Open letter to President Akufo-Addo denying NAGRAT request for appointment of Dr. Eric Nkansah


I have heard and read with surprise and shock, statements calling on President Akufo-Addo to withdraw his nomination of Dr. Eric Nkansah as Acting Director General of GES.

NAGRAT claims that “Dr. Nkansah is not a professional teacher and is not qualified for the post”.

NAGRAT further stated, “We are not happy with the appointment as the gentleman who has been appointed is not a teacher. He has no teaching certificate.

He is a bank officer. He did not climb the educational ladder. We call on the government to quickly reverse this decision.

Use of inappropriate words

In interviews with leaders of various teachers’ unions, King Ali – Chairman of the Coalition of Concerned Teachers Ghana (CCT-Gh) – described the new chief executive as a “goro boy”.

Without the respect and admiration for the esteemed members of the teachers’ unions, I would have called King Ali’s comment a joke and laughable. However, I would like to believe that the opinions expressed by some of the union leaders are their personal opinions and do not necessarily represent the opinions of the union membership as a whole.

I believe that public appointment should be based solely on merit and without discrimination based on age, I wish to state categorically that King Ali’s reference to Dr Eric Nkansah as a ‘goro boy’ is disreputable and unfortunate.

To refer to a Ph.D. holder, lecturer, consultant and expert in education policy and administration who served as technical adviser to ministers of education, Dr. Matthew Opoku Prempeh and Dr. Yaw Osei Adutwum; and also a board member of the Chartered Institute of Bankers (CIB) as “goro boy” is an amateur.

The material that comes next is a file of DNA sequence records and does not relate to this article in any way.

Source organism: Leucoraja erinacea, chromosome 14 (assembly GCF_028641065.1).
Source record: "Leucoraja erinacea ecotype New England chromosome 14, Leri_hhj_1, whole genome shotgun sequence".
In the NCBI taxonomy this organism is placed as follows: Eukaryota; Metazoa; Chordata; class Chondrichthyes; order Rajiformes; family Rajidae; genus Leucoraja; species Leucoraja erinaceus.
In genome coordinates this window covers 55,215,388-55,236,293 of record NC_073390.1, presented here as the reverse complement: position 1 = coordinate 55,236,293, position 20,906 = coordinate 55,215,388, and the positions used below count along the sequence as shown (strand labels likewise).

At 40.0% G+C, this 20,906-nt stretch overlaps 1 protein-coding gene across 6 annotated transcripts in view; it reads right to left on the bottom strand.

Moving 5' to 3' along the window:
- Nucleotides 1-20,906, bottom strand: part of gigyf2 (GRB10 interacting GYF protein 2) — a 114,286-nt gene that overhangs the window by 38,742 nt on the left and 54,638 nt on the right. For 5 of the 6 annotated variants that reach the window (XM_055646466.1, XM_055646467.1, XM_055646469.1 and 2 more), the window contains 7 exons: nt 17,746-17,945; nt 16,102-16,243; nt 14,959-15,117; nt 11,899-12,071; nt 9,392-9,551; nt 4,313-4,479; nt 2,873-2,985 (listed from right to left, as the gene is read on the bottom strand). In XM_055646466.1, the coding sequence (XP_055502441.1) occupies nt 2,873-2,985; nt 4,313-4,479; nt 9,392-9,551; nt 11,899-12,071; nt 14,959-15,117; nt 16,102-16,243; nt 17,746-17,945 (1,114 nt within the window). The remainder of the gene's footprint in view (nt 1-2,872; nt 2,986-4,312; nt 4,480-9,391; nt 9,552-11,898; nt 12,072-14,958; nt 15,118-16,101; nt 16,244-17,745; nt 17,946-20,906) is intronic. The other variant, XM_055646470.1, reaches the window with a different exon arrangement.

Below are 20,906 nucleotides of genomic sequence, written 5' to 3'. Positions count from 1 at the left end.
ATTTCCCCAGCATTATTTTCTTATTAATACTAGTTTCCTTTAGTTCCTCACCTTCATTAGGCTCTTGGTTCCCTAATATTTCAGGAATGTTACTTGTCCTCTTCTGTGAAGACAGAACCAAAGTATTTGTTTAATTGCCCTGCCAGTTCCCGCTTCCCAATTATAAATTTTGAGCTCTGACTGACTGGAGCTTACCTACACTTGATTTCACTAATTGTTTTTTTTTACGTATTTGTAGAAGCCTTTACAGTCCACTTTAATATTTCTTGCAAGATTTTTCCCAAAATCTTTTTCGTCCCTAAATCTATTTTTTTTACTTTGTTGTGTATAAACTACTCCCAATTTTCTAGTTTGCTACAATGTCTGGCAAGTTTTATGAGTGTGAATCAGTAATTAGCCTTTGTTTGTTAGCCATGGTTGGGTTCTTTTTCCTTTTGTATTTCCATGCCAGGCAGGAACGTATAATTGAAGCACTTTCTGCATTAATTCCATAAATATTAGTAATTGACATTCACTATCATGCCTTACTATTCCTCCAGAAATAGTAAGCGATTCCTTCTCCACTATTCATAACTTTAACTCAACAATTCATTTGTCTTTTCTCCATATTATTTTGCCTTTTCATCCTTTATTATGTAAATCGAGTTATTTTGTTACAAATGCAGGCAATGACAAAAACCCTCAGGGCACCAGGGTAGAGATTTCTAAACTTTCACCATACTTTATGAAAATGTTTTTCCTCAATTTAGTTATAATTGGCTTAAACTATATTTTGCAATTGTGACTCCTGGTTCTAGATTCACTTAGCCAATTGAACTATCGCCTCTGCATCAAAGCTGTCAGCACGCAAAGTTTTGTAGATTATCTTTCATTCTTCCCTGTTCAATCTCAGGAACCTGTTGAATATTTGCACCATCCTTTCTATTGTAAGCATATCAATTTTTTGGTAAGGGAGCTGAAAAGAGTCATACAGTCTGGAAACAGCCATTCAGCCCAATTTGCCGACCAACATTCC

Unsubstantiated allegations by NAGRAT leaders

First of all, Mr. Angel Carbonu, the President of NAGRAT claimed that Dr. Eric Nkansah had “done a little teaching stint” at the Technical University of Kumasi. My checks indicate that Dr. Nkansah has actually been a full-time faculty member at Kumasi Technical University (KTU) since 2012 with at least 8 published academic/research papers to his credit. Prior to this, Dr. Nkansah taught Geography at Kintampo SHS from 2002 to 2005.

Clearly, Dr. Nkansah has been through the educational/academic mill over the past 10 years, working his way up to become a senior lecturer. During this period, Dr. Nkansah also served as an adjunct lecturer for KNUST; co-founded the Career Spring Institute (a leading vocational training institute in Kumasi); and engaged in numerous financial and educational training, consulting and advisory services.

Therefore, for anyone who claims that more than 10 years of experience in teaching, research and development of academic programs in reputable higher education institutions like KTU and KNUST is a “small passage” is absolutely unfortunate. If these experiences don’t make Dr. Nkansah a “teacher”, then I don’t know what else would qualify him as a “teacher” in the eyes of Mr. Carbonu or other union leaders.